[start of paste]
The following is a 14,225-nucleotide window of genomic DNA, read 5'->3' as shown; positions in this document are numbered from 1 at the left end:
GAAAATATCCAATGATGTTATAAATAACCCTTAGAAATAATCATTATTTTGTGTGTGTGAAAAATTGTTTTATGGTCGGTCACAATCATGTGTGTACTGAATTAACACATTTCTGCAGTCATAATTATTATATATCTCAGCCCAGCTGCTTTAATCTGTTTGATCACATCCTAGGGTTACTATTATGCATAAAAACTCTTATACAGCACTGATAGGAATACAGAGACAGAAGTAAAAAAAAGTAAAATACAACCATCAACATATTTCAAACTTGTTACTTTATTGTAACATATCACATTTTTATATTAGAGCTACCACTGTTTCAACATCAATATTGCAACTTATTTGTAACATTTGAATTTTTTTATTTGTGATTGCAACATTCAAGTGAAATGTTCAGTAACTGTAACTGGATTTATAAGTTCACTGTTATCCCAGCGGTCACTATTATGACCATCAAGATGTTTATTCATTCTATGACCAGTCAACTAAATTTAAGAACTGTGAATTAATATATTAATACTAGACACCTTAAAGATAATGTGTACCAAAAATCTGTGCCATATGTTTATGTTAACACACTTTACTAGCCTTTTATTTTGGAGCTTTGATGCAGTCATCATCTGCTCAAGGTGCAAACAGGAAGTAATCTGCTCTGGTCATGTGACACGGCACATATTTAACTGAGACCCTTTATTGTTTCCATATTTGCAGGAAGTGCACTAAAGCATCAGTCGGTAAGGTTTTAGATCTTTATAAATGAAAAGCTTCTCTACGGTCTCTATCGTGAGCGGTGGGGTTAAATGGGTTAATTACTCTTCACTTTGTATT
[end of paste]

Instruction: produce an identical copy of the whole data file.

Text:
The following is a 14,225-nucleotide window of genomic DNA, read 5'->3' as shown; positions in this document are numbered from 1 at the left end:
GAAAATATCCAATGATGTTATAAATAACCCTTAGAAATAATCATTATTTTGTGTGTGTGAAAAATTGTTTTATGGTCGGTCACAATCATGTGTGTACTGAATTAACACATTTCTGCAGTCATAATTATTATATATCTCAGCCCAGCTGCTTTAATCTGTTTGATCACATCCTAGGGTTACTATTATGCATAAAAACTCTTATACAGCACTGATAGGAATACAGAGACAGAAGTAAAAAAAAGTAAAATACAACCATCAACATATTTCAAACTTGTTACTTTATTGTAACATATCACATTTTTATATTAGAGCTACCACTGTTTCAACATCAATATTGCAACTTATTTGTAACATTTGAATTTTTTTATTTGTGATTGCAACATTCAAGTGAAATGTTCAGTAACTGTAACTGGATTTATAAGTTCACTGTTATCCCAGCGGTCACTATTATGACCATCAAGATGTTTATTCATTCTATGACCAGTCAACTAAATTTAAGAACTGTGAATTAATATATTAATACTAGACACCTTAAAGATAATGTGTACCAAAAATCTGTGCCATATGTTTATGTTAACACACTTTACTAGCCTTTTATTTTGGAGCTTTGATGCAGTCATCATCTGCTCAAGGTGCAAACAGGAAGTAATCTGCTCTGGTCATGTGACACGGCACATATTTAACTGAGACCCTTTATTGTTTCCATATTTGCAGGAAGTGCACTAAAGCATCAGTCGGTAAGGTTTTAGATCTTTATAAATGAAAAGCTTCTCTACGGTCTCTATCGTGAGCGGTGGGGTTAAATGGGTTAATTACTCTTCACTTTGTATT